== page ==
The 2017 amendments to the Oklahoma Discovery Code make it more consistent with the 2015 amendments to the discovery provisions of the Federal Rules of Civil Procedure. The purpose of the federal amendments was to limit the costs and scope of discovery to prevent discovery over-use.
Section 3226 (B)(1)(a) defining the Oklahoma scope of discovery adopts the federal proportionality rule and allows discovery regarding any matter, not privileged, which is relevant to any party’s claim or defense, reasonably calculated to lead to the discovery of admissible evidence and proportional to the needs of the case, considering (1) the importance of the issues at stake in the action, (2) the amount in controversy, the parties’ relative access to relevant information, (3) the parties’ resources, (4) the importance of the discovery in resolving the issues, and (5) whether the burden or expense of the proposed discovery outweighs its likely benefit.
The new language removes from the scope of discovery “any matter, not privileged, which is relevant to the subject matter involved in the pending action”. Now the scope is “any matter, not privileged, which is relevant to any party’s claim or defense.” Attorney’s boilerplate discovery objections should be modified accordingly.
The new law outlaws the all too common boilerplate objections that requests “are overbroad, unduly burdensome, oppressive, and not reasonable calculated to lead to the discovery of admissible evidence.” Under 3226(B)(2)(c) an objection shall state whether any responsive materials are being withheld on the basis of an objection. This will cure the problem caused by a boilerplate objection where the responding attorney nonetheless produces some documents but leaves the requesting attorney with lack of clarity about whether documents are being withheld based on the objection. There is no requirement for a log or list of documents being withheld – an uncertainty which will no doubt be the subject of future discovery disputes.
Section 3234 relating to document production is currently confusing because it contains two versions of the statute. Version 1, House Bill 1570, and Version 2, Senate Bill 661, were signed into law the same day and contain conflicting provisions.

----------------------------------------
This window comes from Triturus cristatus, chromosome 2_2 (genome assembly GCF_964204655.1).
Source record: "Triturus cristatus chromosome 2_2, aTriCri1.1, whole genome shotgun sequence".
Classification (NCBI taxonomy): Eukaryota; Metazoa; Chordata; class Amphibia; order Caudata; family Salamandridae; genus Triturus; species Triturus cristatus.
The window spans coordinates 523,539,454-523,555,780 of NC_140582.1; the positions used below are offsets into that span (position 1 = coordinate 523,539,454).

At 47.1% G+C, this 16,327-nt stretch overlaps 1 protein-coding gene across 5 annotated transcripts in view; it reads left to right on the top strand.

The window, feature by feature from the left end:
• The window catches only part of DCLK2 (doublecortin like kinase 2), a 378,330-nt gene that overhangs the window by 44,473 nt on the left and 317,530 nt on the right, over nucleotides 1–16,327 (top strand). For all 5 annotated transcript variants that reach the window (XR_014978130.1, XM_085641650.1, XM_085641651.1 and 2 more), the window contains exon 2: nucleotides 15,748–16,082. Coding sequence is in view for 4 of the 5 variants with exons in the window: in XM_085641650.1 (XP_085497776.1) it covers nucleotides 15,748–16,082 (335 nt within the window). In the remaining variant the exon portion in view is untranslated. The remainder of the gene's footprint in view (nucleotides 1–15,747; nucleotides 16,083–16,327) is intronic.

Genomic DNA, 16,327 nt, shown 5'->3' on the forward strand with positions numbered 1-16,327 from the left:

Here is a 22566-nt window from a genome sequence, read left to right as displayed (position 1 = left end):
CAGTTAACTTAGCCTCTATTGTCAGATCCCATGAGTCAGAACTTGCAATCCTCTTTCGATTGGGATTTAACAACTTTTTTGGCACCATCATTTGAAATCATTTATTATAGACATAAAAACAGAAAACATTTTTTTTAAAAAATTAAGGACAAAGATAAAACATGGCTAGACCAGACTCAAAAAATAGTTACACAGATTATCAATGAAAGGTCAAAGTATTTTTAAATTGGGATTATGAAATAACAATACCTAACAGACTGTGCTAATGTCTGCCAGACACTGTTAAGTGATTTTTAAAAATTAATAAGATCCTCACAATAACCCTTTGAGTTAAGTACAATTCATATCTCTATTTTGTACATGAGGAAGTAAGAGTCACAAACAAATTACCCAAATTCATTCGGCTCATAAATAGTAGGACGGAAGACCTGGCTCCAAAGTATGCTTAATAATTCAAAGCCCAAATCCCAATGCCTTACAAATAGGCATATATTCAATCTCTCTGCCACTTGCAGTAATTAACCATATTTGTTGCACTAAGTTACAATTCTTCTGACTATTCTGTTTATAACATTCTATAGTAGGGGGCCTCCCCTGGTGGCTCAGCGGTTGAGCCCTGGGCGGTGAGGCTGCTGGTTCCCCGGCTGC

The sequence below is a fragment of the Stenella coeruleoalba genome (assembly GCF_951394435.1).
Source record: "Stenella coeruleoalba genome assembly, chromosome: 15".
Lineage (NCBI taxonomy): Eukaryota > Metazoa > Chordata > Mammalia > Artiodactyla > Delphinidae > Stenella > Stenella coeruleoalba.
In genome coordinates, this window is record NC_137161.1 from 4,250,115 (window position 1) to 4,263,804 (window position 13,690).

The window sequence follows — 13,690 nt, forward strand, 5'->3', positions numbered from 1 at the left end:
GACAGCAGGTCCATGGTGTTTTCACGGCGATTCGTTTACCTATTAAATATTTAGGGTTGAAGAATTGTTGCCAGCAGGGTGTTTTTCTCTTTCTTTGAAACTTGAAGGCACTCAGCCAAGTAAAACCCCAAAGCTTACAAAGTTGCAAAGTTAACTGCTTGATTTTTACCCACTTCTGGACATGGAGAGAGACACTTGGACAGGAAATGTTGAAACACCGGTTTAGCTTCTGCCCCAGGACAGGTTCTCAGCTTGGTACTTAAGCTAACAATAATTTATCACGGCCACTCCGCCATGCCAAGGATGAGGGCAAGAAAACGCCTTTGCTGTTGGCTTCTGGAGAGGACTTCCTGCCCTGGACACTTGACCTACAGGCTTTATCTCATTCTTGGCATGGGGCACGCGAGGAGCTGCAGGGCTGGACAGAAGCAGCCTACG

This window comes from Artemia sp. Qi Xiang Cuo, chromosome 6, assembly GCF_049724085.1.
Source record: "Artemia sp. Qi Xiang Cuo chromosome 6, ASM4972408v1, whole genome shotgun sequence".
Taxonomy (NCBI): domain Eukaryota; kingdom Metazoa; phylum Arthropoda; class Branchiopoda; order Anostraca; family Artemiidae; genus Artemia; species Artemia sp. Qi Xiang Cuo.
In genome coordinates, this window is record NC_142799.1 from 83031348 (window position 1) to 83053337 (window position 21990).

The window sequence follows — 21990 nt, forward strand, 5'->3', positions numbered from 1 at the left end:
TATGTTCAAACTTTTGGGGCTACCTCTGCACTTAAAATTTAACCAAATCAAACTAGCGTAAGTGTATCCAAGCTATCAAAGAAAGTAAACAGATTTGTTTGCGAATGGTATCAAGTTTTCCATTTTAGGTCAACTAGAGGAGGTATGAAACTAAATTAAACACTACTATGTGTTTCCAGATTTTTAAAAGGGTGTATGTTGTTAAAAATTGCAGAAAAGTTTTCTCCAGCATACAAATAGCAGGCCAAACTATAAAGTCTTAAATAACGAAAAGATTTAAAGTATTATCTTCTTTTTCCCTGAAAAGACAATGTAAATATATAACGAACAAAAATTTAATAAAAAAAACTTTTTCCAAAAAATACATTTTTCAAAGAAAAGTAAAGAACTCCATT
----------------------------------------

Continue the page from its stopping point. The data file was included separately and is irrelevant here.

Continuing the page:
Version 1 of Section 3234(B)(2)(b) reads: “For each item or category, the response shall either state that inspection and related activities will be permitted as requested or state with specificity the grounds for objecting to the request, including the reasons. The responding party may state that it will produce copies of documents or of electronically stored information instead of permitting inspection. The production shall be completed no later than the time for inspection specified in the request, or another reasonable time specified in the response.”
Each of the above sentences is significant. The first sentence prohibits typical boilerplate objections by requiring grounds and reasons for objecting to production. The second sentence gives a party the right to produce documents instead of allowing inspection. And the third sentence gives the responding party the right to set its own reasonable time for responding to the request instead of producing documents within the 30 days requested by the opposing party.
Version 2 of Section 3234 contains the old language that a response shall state, with respect to each item or category, that inspection and related activities shall be permitted as requested, unless the request is objected to, in which event the reasons for objection shall be stated. I predict that the confusion between two conflicting versions will be eliminated during the next general session and that Version 1 will win out as the sole version.
The timing of discovery has also changed. Interrogatories, requests for production (Version 1), and demand for admissions cannot be served, absent court order or agreement of parties, until after the party has filed an answer in the case. The allowance of 45 days to respond to discovery served with the petition has been eliminated. The requirement to respond with 30 days, absent court order otherwise, remains as to interrogatories or demand for admissions but, as stated above, a responding party can set a reasonable time for responding to production requests.